Think about that incident for a second. We can all relate to the kid right? I’m an avid golfer and guilty as charged you can find me just about anywhere with an invisible iron in hand focused on the position of my left wrist at the top of my swing.

In my head the dialog goes like this, “keep the palm flat, keep the palm flat, keep the palm flat” then I reach the top of my swing and decide if my swing felt comfortable or not. I try to decide if I can repeat that cue and accomplish the swing I want or not. This is what the 13 year old was doing at the grocery store. He wasn’t saying anything but you could almost read his mind, “fangs back, fangs back, fangs back”. He had a cue he was considering and was trying to associate that cue with a specific movement that would yield the throwing motion that his coach wanted.

The Feel phase is not an actual throw. It is the consideration of the throwing motion. Its a moment for our brain to work through the process of the throw and assign cues that will make the possible throw successful in change. “Feel’s” as we like to call them are non throws that help the athlete create an awareness for a cue that will translate to accomplishing the throw in the way we want. Most products such as water bags, belts, towels, pvc pipes… etc are all just items that we would assign to the Feel phase to help build awareness of a cue to translate to throwing. All of these items mimic the throw, they help an athlete consider the throw but they are not however the act of throwing.

An illustration of this comes from research showing the variance in mechanics when an athlete performed throws with a towel vs their actual throws with a baseball.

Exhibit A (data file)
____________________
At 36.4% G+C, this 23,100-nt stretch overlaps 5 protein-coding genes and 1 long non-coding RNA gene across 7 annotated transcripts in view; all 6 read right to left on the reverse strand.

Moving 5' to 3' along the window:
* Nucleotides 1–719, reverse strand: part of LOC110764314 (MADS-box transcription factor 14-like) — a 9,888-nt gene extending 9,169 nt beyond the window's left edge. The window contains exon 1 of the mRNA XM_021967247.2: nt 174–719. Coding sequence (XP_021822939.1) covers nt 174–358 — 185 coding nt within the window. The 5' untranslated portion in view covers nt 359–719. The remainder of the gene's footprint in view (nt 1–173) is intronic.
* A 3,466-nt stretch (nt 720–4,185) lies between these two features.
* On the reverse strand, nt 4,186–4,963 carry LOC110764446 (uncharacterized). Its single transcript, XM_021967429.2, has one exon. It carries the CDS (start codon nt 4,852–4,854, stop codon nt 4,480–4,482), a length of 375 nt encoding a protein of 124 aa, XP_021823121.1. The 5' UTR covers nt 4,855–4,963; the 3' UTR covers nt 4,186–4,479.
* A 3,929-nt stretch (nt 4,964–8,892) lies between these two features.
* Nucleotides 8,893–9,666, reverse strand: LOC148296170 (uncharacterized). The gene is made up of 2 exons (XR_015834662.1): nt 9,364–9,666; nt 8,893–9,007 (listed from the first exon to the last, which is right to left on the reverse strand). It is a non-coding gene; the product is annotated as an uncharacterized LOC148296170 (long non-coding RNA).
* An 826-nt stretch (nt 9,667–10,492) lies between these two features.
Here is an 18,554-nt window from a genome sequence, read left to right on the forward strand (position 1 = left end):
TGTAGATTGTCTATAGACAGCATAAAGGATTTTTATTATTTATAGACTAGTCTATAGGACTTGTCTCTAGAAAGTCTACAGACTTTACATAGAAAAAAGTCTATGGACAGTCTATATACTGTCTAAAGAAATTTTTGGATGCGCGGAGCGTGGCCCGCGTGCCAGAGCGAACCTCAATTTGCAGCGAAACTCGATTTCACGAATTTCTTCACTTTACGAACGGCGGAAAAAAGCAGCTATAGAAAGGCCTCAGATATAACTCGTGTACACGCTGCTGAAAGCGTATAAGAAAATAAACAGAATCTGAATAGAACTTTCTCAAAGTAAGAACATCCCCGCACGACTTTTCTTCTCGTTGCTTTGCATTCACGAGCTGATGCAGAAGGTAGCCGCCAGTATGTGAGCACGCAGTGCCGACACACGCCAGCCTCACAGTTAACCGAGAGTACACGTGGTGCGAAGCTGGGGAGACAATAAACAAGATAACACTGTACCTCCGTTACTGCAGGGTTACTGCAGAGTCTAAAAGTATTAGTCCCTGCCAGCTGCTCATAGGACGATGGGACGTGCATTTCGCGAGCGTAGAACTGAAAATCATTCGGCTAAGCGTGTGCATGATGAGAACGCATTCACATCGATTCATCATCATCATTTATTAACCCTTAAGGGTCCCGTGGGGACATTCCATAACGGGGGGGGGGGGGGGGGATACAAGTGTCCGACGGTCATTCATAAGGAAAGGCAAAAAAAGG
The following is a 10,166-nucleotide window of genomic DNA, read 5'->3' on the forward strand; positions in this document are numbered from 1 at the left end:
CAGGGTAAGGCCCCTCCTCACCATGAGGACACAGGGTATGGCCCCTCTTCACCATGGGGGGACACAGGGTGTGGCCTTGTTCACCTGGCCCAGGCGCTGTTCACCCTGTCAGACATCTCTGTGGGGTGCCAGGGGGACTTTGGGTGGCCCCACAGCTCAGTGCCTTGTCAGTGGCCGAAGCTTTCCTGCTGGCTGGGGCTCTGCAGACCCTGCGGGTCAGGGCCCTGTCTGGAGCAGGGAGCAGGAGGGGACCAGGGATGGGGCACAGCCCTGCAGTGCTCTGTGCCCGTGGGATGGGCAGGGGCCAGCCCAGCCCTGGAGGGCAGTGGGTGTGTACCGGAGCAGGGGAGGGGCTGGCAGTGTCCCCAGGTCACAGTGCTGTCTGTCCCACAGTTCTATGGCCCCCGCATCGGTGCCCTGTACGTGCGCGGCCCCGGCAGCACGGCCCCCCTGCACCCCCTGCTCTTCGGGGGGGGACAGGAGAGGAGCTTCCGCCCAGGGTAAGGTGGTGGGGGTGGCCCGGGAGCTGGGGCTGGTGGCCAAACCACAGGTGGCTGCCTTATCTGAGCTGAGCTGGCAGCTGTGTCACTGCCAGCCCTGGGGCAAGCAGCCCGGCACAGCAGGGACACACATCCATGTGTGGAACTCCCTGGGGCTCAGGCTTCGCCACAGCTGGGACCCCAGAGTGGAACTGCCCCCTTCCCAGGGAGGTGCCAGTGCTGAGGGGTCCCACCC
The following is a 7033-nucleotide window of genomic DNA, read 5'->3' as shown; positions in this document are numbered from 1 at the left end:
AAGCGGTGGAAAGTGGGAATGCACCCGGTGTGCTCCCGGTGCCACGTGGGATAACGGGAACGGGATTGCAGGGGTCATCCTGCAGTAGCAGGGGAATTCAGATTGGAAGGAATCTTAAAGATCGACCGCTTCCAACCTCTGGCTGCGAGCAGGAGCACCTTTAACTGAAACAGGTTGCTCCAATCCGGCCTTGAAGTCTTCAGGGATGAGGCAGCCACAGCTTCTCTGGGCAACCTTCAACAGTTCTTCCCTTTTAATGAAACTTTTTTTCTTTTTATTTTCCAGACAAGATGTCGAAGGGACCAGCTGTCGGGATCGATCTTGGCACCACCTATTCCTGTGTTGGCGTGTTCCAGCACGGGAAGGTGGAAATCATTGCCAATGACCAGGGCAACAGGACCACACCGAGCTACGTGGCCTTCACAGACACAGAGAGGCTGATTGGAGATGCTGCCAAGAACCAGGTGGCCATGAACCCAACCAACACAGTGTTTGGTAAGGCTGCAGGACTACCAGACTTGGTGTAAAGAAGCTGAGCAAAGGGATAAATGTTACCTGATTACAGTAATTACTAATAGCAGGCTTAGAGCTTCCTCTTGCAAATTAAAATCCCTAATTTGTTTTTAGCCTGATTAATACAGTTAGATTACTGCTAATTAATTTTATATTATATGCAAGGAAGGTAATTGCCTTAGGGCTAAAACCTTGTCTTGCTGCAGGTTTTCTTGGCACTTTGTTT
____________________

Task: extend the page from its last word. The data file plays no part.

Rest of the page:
A research article labeled “Shadow pitching deviates ball release position: kinematic analysis in high school baseball pitchers” explains the following…

“Although shadow pitching, commonly called “towel drill,” is recommended to improve the throwing motion for the rehabilitation of pitching disorders before the initiation of a throwing program aimed at returning to throwing using a ball, the motion differs from that of normal throwing.”

These modalities like towel drill all elicit similarities to a throw and have their place in offering conceptual knowledge for an athlete to understand the skill deeper. These Feel’s offer some feedback and allow the athlete to conceptually begin to design cues that hopefully bring success in the early stages of the Drill phase.

This will be a controversial statement as many want to believe that certain modalities do more than this. When focused on mechanical patterning it is important to express the patterns we actually find in a throw. It has to be asked, if we aren’t getting into the same ranges of motion, we aren’t replicating the same timing and we aren’t moving segments in the same speeds as we find in the skill, then are we actually practicing the skill?

No. We are instead doing something similar to the skill in order to gain awareness for the actual Drill phase. There is nothing wrong with using modalities but once the athlete has grasped the basic conceptual cue the modalities can probably find a storage box for another athlete at another time.

There is nothing wrong with using modalities but once the athlete has grasped the basic conceptual cue the modalities can probably find a storage box for another athlete at another time. Share on X

Whether you are a kid in a grocery store doing dry reps behind your mom in the cereal isle or you are using a water bag to better understand lead leg at your teams practice, you are establishing a cue and practicing in the Feel phase. Your next step is to take your cue and apply it to the actual skill within the Drill phase.